John Taylor, the dean of Burlington city council was first elected in 1988 when council had 17 members.
Now 67, he has been a model of decorum in the chambers under the leadership of five different mayors.
But now that only seven politicians govern the city John Taylor, who represents Ward 3, lost his cool at the January meeting after a motion to have two councillors appointed to the board of Conservation Halton was defeated.
“It’s a sad day around this table, in the 26 years I’ve been here,” he said. “I’m ashamed to be a member of this council. It’s the first time I’ve ever said that.”
Mayor Rick Goldring had nominated both Taylor and Ward 2 Councillor Marianne Meed Ward to serve on the board, but at a previous committee meeting a majority of council decided to have just one councillor appointed.
When that happened Taylor, who has served on Conservation Halton for the
two previous terms, withdrew his name, leaving Meed Ward as the only appointee.
The decision, along with others to remove Meed Ward from the boards of Joseph Brant Hospital and Burlington Downtown, is seen by some as a not-too-subtle effort to curtail her clout at the table. Since she was first elected in 2010, Meed Ward has been a rebel rouser and more conservative reps could be concerned she will run for mayor in the next term.
Taylor said in the last four terms of council Burlington has been the only municipality in Halton with solely citizen representation on the Conservation Halton board.
He said he was the only Burlington councillor on the board in the previous term, simply because no other member of council volunteered. Prior to that, Burlington had two councillors sitting dating back to 1996.
Mayor Rob Burton of Oakville and Gordon Krantz of Milton are both on the board.
Ward 4 Councillor Jack Dennison, who supported Taylor, said Burlington is outnumbered and it is putting the City at a disadvantage.
“The decision must be what is best for the City of Burlington,” he said. “We need to have two council reps, maybe we should even have four like Oakville does.”
Ward 6 Councillor Blair Lancaster, who opposed the motion, said she was concerned about council’s current workload.
“I don’t think it’s best practice for us to stack these boards with council members,” she said. “We have three excellent citizen members on Conservation Halton.”
Lancaster also said she believes council members should rotate and not necessarily be appointed to the same board they served on in the previous term.
“Councillor Taylor withdrew his name and Councillor Meed Ward was appointed by council,” she said. “I was quite happy with that.”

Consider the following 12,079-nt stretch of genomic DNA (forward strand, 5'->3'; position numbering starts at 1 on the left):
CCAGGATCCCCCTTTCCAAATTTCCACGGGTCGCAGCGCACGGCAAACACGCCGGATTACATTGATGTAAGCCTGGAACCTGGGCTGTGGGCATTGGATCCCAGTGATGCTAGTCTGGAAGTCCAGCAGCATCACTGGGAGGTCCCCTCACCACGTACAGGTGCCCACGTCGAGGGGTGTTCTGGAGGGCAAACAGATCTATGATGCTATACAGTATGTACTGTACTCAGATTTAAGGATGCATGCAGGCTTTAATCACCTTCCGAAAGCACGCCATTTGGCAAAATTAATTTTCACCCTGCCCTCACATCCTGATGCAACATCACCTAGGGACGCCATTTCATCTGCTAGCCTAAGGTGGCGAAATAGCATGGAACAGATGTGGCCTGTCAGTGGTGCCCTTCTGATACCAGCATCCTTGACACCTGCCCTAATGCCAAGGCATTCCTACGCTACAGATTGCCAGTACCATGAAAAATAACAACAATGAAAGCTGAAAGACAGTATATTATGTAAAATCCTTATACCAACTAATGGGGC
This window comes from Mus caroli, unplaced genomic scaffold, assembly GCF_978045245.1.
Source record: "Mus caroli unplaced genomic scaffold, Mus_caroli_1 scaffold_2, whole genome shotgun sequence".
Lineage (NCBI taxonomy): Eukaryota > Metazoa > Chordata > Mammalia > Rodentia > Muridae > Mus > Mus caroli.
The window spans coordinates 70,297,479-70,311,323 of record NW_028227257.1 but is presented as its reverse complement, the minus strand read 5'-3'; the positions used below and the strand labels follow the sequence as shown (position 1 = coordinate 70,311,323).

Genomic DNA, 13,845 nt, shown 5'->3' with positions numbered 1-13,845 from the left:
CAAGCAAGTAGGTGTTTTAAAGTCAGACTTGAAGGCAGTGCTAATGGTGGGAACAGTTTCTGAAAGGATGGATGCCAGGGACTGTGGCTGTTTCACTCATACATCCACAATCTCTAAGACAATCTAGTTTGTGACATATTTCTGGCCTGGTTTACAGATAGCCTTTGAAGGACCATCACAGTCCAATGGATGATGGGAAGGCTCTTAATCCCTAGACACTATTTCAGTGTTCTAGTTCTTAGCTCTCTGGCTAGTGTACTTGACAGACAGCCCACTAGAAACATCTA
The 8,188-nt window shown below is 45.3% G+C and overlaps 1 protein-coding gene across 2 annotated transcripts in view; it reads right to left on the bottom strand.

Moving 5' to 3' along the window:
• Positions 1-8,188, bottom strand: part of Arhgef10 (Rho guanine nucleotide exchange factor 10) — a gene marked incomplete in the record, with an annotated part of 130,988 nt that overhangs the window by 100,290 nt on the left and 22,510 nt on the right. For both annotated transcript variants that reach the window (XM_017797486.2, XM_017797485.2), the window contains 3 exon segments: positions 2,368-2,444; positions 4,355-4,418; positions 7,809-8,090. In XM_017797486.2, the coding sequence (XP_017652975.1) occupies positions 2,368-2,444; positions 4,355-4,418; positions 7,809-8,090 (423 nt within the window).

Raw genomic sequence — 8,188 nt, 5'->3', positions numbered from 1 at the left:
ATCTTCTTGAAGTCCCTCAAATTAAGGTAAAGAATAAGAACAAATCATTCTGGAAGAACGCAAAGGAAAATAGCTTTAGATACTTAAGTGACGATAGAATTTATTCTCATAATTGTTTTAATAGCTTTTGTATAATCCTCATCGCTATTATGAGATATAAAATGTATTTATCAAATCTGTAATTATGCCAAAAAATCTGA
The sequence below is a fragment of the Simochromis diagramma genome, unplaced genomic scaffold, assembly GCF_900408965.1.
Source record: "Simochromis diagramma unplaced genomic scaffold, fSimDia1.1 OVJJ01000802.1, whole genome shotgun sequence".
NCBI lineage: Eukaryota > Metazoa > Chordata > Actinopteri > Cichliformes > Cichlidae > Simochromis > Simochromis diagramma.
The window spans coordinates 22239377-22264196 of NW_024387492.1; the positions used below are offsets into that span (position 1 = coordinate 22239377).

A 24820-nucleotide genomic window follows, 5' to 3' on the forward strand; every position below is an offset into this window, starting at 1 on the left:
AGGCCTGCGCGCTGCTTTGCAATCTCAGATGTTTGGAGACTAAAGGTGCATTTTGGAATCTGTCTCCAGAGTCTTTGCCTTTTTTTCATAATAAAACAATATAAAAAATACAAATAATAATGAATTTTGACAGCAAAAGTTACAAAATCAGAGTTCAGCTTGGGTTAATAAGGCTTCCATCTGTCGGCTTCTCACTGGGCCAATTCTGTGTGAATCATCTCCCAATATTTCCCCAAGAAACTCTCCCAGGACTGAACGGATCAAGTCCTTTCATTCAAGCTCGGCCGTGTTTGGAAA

Ward 5 Councillor Paul Sharman said he was satisfied with having one council appointee, as had been decided at the committee meeting.
“To move people around just to satisfy egos is like moving deck chairs on the Titanic,” he said.
Ward 1 Councillor Rick Craven said the majority of council had ruled on the matter at the committee level.
“Conservation Halton is small potatoes compared to the Police Services Board and Burlington has only one representative on that board,” he said. “Oakville has two, but nobody seems to be concerned.”
Meed Ward told The Bay Observer she was disappointed to be voted off Burlington Downtown, since that area is in her ward.
“I believe there are some undercurrents of negativity that I find very destructive to this council,” she said. “We need to get to focusing on what is in the best interests of the community.”
Meed Ward had served on the hospital board for six years, starting there as a citizen appointee before she was elected and said she would have liked to continue.
Later Taylor said in voting against reconsideration Councillors Craven, Lancaster and Sharman relied on negative personal perceptions.
“I was annoyed we were letting personalities govern decisions, rather than performances,” he said.
Councillor Sharman is now on the hospital board and Meed Ward is on the senior citizens board. Meed Ward was replaced as the council representative on Downtown Burlington by Councillor Lancaster
Conservation Halton is a corporate body established under the Conservation Authorities Act of Ontario to manage watershed resources and related conservation projects in partnership with its member municipalities and the Province.
By: Dennis Gibbons